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France’s Macron announces plans for assisted dying bill

French President Emmanuel Macron said he would propose legislation in May for adults to “ask to be helped to die” when they are faced with terminal illnesses.

French President Emmanuel Macron has announced plans for a bill to legalize medical assistance in dying for adults diagnosed with an incurable disease and facing imminent death.

Macron told newspapers La Croix and Liberation that the new legislation to legalize “aid in dying” under certain conditions would only apply to those above 18 years of age.

Prime Minister Gabriel Attal wrote on X on Monday that the bill would be put forward in parliament on May 27. “Death can no longer be a taboo issue and subject to silence,” he wrote in French.

Proposed law to give people humane options in death

The legislation is meant to offer “a possible path, in a determined situation, with precise criteria, where the medical decision is playing its role,” Macron said. He gave the example of people with terminal cancer, some of whom had traveled elsewhere to seek assistance in dying.

The bill will apply to adults who are fully capable of making decisions and to those facing “intractable” physical or psychological pain and death in “short or middle-term,” Macron said.

Minors and patients suffering from psychiatric or neurodegenerative conditions such as Alzheimer’s will not be eligible.

Macron was clear the legislation will refer to “aid in dying … because it’s simple and humane” rather than terms like euthanasia or medically assisted suicide.

The proposed draft law follows a report last year that indicated most French nationals support legalizing end-of-life options.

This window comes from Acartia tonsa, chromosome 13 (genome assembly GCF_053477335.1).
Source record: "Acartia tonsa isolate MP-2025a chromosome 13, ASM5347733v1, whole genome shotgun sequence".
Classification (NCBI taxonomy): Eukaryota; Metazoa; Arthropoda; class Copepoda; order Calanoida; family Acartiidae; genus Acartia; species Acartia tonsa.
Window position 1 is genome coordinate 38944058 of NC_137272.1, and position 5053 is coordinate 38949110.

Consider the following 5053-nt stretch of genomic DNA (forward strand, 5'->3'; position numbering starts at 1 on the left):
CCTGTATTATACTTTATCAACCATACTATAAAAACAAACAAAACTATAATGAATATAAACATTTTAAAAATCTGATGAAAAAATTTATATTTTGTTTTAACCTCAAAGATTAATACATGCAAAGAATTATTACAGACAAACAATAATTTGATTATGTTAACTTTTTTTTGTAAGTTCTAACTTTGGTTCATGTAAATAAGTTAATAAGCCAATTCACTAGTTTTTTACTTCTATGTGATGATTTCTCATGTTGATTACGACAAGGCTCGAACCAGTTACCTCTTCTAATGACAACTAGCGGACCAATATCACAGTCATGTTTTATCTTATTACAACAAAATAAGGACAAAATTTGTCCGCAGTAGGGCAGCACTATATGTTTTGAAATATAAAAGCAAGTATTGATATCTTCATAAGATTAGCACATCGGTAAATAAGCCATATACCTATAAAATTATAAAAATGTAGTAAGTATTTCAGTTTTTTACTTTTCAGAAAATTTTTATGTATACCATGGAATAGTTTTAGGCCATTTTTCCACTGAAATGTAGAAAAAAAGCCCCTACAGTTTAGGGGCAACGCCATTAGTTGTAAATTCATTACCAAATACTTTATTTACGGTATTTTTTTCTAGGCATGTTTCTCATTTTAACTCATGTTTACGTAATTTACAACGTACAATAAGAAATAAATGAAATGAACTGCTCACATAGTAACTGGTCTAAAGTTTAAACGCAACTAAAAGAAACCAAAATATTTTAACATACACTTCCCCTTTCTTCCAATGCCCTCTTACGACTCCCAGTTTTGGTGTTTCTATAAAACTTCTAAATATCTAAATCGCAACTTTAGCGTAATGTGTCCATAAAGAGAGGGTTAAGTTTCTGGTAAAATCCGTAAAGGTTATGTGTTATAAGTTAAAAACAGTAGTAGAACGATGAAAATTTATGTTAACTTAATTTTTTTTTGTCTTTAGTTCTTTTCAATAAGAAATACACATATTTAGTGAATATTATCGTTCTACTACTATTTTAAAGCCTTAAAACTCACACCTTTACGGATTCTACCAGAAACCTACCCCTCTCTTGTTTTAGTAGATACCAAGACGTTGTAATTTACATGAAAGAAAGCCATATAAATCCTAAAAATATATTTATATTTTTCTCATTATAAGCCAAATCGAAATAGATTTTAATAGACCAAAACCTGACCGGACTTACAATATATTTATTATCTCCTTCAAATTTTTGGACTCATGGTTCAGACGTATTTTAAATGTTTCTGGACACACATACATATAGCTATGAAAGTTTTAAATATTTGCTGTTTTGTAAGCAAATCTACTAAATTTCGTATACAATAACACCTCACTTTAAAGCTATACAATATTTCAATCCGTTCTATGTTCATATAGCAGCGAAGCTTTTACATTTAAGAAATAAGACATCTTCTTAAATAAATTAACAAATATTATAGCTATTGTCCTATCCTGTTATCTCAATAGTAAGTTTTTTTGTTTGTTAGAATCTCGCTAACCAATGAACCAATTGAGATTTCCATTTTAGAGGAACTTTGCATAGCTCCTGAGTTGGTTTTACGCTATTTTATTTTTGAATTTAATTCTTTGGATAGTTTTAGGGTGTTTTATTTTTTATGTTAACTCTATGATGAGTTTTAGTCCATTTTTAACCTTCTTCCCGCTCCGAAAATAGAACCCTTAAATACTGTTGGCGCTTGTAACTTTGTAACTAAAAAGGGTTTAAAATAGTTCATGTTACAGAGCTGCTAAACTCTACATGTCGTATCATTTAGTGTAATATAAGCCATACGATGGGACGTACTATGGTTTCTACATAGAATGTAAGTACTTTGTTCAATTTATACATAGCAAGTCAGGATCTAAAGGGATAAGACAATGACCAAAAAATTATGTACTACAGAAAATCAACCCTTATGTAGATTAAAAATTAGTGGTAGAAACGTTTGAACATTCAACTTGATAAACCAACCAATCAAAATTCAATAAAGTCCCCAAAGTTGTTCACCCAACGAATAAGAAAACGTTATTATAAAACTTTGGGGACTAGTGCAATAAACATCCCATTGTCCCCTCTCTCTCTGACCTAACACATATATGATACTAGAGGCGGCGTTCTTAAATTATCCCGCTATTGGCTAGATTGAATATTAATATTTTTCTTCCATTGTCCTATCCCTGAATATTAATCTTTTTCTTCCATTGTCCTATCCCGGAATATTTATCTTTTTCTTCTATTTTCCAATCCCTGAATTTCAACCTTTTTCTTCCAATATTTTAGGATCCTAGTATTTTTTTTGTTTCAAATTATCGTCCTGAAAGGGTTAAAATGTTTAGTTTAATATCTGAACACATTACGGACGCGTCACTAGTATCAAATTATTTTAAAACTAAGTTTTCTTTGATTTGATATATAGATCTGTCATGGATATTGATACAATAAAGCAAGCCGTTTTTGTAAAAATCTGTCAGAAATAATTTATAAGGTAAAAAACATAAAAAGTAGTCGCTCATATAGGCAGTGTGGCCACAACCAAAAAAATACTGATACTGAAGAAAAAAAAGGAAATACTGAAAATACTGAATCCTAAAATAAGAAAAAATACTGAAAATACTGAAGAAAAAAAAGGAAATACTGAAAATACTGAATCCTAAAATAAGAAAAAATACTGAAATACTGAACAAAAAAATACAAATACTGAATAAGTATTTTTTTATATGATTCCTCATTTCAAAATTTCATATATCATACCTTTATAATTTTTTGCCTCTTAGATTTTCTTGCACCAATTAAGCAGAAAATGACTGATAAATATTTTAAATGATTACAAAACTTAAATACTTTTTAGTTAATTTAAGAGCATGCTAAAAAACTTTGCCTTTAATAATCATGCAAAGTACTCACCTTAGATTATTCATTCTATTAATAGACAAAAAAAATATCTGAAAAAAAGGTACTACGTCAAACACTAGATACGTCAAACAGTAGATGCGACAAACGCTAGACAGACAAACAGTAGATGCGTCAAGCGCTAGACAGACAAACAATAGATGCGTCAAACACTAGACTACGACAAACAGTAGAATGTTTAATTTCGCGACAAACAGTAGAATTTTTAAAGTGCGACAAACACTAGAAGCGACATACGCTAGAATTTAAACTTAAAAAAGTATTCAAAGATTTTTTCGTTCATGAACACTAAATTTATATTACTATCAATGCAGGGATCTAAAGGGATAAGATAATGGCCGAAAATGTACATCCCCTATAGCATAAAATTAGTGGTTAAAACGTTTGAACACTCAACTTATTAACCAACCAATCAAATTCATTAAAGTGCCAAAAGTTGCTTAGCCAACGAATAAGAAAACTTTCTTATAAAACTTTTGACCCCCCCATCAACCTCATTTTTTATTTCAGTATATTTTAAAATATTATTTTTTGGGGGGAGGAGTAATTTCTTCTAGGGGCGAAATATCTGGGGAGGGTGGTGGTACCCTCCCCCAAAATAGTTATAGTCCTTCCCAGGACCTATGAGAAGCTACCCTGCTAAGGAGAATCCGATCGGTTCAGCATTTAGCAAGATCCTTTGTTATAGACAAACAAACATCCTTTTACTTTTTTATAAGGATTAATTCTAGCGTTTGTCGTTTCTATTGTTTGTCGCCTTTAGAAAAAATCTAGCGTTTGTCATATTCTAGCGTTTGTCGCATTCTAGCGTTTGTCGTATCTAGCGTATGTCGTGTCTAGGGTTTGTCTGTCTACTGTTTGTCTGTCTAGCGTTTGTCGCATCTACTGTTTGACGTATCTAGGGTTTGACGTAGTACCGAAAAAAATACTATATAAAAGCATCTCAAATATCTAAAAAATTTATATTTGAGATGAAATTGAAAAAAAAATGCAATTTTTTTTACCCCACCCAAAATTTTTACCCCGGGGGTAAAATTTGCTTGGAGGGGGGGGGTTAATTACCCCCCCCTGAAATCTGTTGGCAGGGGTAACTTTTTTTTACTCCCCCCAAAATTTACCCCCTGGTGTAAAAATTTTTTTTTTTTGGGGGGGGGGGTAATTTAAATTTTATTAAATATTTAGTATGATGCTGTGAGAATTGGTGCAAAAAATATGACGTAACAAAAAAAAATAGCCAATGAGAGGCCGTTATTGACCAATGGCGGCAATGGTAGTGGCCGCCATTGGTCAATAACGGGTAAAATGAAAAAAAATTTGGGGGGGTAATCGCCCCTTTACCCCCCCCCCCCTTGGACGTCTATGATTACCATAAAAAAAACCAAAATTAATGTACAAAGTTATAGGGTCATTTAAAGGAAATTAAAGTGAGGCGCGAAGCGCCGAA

Pushback against the bill

The plan has already faced some criticism in France.

The associations for palliative care, cancer support and specialist nurses said in a joint statement that Macron “has with great violence announced a system far removed from patients’ needs and health workers’ daily reality, which could have grave consequences on the care relationship.”

They said the government was saving money with the plan and called for greater resources to be alloted to palliative care so people could “die with dignity.”

How will the proposed process work?

Under the new legislation, only people above 18 can ask for life-ending medication and those who seek to enter the process will need to reconfirm their choice after 48 hours.

They should then receive an answer from a medical team within two weeks, Macron said. A doctor will then deliver a prescription, which will be valid for three months, for the life-ending medication.

People can either choose to administer the medication themselves at home or, if they are not able to do so, ask for help at a nursing home or a health care facility.

Source: Dw

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